VOL. 24: The Siege of Mingo Point

written by jonathan sanchez | photograph by Olivia Rae James

The picture fell out of an old Shel Silverstein book. My wife was packing up the shelves in the family room. “Is this you and James?” she asked. I finished taping up a box and took a look. “Yep.” “Aww. How old are y’all here?” “Um, let’s see, nine?” “Cute. You guys look like you got into some trouble that summer.” She went back to packing boxes. I looked at the picture. Just two boys, deep summer tans, wearing flip flops and surfing shorts, big toothy grins, standing on the beach holding Boogie Boards.

I wasn’t sure if she noticed the secret hand signs or not. I was riding my bike out to Mingo Point. There was a kid way up ahead of me, riding along the row of sweetgrass. Always very competitive, I started trying to catch him. The sea breeze was behind me and I was riding fast, breaking a light sweat in the early morning air. A family was digging for clams in the marsh, but I buzzed right by them, legs whirring. I finally caught the kid and looked over smugly, trying to hide how hard I was breathing, but he didn’t seem to care.

He was coasting along, watching a white egret lift up out of the marsh, smiling and saying something under his breath.

“Hey,” I said.

“Hey,” he answered. “Nice bike.”


“I’m saving up to buy a Trek myself,” he said. “Mine’s gonna have green fenders though. I just have to mow eight more lawns when I get back home.”

“My name’s Chester,” I said.

“I’m James.”

We were both signed up for the nine a.m. pluff mud paddle. James was a much better kayaker than a bike rider; his blade caught the water crisply every time. I kept trying to race him, but he didn’t seem interested.

We pulled up on a low-tide island to look for shells. The guide was pointing out a bald eagle nest across the river when a girl started shouting.

“Look! Dolphins!”

Three of them were surfacing about twenty feet from the sandbar. Everyone was scurrying to take pictures, except for James. He was holding a little tube-shaped shell to his mouth and talking into it. I was standing next to him and heard something about “Dread-Faced Willy” and “your service to the kingdom will be rewarded.”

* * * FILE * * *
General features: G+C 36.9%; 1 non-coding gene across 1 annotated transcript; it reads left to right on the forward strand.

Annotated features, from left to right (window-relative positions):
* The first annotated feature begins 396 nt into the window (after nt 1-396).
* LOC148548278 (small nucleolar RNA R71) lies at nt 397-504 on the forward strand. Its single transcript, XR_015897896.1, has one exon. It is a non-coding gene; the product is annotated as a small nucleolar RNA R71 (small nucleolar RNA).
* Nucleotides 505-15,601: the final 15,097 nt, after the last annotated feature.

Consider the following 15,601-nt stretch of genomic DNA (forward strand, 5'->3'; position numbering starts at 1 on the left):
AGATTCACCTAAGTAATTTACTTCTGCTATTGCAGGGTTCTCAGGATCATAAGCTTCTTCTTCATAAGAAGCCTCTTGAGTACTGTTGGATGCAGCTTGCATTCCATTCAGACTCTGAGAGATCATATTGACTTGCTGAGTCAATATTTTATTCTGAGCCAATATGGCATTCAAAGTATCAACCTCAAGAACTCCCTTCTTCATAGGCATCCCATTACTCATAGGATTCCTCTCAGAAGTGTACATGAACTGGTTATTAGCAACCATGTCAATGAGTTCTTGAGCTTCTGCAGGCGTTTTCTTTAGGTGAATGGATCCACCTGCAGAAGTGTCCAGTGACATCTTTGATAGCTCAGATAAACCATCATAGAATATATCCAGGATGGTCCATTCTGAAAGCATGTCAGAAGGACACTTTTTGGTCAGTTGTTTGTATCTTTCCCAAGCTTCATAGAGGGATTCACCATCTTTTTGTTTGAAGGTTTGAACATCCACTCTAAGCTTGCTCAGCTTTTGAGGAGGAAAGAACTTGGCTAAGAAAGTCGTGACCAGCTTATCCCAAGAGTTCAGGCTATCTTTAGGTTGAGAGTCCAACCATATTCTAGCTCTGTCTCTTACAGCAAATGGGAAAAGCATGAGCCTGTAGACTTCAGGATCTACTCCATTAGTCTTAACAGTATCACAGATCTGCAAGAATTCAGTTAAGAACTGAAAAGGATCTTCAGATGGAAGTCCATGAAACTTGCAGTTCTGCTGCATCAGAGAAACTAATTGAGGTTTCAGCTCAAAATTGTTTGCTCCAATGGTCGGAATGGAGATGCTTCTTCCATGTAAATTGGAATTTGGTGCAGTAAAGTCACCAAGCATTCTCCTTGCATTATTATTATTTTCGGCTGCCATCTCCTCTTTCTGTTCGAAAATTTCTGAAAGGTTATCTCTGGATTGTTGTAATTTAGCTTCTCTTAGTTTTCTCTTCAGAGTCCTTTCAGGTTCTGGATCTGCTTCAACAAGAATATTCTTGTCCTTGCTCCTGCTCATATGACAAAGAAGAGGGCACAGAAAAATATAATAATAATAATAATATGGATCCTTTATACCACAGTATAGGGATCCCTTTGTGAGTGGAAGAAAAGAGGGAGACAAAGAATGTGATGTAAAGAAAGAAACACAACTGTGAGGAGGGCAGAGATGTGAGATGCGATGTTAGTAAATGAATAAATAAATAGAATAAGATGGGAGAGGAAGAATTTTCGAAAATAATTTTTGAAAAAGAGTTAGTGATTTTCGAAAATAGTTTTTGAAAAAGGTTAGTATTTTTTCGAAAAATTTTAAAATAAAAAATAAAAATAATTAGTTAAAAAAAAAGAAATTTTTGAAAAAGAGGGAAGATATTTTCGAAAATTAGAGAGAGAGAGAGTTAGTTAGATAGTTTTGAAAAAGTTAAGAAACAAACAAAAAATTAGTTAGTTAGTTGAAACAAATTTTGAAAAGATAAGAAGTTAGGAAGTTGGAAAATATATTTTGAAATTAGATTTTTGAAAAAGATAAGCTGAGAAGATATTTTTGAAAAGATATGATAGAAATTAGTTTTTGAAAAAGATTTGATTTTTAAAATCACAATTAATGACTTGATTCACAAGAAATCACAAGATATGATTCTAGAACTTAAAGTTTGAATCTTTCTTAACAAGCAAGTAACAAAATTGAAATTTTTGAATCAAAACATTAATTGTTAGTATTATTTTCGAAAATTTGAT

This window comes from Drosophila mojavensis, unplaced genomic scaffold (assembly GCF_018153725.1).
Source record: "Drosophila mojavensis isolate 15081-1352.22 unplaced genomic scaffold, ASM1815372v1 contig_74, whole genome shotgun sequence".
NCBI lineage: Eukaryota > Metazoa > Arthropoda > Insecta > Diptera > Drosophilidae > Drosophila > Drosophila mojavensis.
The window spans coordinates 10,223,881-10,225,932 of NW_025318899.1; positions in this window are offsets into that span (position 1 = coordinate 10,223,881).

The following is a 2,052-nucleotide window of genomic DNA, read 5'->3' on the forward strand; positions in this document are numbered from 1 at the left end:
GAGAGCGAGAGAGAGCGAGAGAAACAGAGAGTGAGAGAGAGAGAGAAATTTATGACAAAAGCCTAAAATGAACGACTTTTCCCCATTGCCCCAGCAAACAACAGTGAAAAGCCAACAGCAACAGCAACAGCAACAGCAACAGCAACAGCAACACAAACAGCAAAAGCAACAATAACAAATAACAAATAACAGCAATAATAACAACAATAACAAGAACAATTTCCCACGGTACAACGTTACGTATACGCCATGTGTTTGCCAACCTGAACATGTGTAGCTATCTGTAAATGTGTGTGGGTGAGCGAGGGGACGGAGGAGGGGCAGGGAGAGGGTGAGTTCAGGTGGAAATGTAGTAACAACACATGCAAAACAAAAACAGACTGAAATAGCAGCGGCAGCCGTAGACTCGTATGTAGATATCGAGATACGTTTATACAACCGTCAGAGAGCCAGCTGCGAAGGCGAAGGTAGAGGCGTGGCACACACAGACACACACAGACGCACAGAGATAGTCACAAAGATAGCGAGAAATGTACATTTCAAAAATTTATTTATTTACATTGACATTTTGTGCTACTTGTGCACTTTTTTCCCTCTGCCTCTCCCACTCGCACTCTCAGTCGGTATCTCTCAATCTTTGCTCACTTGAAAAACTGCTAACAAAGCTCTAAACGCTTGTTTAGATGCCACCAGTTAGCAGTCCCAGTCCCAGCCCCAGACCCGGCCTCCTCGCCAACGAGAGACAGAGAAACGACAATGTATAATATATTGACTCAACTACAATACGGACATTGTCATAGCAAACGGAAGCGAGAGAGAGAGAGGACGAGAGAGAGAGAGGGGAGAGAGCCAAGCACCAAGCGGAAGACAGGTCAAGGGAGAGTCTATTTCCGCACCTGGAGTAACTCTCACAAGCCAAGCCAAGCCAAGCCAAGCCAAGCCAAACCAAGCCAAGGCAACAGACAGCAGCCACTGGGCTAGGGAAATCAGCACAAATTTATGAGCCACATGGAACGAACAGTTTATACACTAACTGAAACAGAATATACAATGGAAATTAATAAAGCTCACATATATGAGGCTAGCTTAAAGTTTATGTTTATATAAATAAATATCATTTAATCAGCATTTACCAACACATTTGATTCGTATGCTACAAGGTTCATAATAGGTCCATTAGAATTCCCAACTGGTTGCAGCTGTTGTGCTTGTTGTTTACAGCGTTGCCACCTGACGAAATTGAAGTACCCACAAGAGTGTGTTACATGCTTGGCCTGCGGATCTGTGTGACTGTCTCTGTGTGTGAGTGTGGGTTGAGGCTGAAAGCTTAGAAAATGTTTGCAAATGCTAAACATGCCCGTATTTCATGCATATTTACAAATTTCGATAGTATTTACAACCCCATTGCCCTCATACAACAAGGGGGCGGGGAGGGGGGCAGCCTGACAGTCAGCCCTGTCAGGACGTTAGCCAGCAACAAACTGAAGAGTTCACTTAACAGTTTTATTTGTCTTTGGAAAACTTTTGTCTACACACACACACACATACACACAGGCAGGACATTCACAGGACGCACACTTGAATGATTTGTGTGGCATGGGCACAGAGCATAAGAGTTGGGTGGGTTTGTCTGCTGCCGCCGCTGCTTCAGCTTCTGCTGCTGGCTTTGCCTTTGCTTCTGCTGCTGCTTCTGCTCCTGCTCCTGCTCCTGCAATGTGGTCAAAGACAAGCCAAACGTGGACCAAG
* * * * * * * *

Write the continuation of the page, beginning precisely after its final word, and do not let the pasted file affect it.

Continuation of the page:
“What?” I asked.

He looked at me like I’d caught him with his finger in his nose and walked away, embarrassed.

After the paddle, James hung up his life vest quickly and got on his bike, but I was too fast for him and caught up.

“The tide’s coming back up in a couple hours,” I said.
“I’m going to go body surfing if you want to come.”

After lunch I rode by his place, and we headed off together. We dropped our bikes at the walkover and sprinted into the surf.

The waves were about three feet high and strong, and James was struggling to get outside the break.

“You have to dive right in—before it breaks!” I yelled. “You’ll come out the other side!”

He finally dove through and popped up, shaking the water from his hair.

“I’m not great at catching waves,” he said. “My dad usually just holds me on a raft and pushes me into them.”

“You just have to swim with them,” I said.

“How do you pick the right one?”

“Look for how they peak. You want the ones where the top smacks you in the face.”

“How about this one?”

“Wait…they come in sets of three…the third one’s always the biggest…not that one…wait…wait…now!”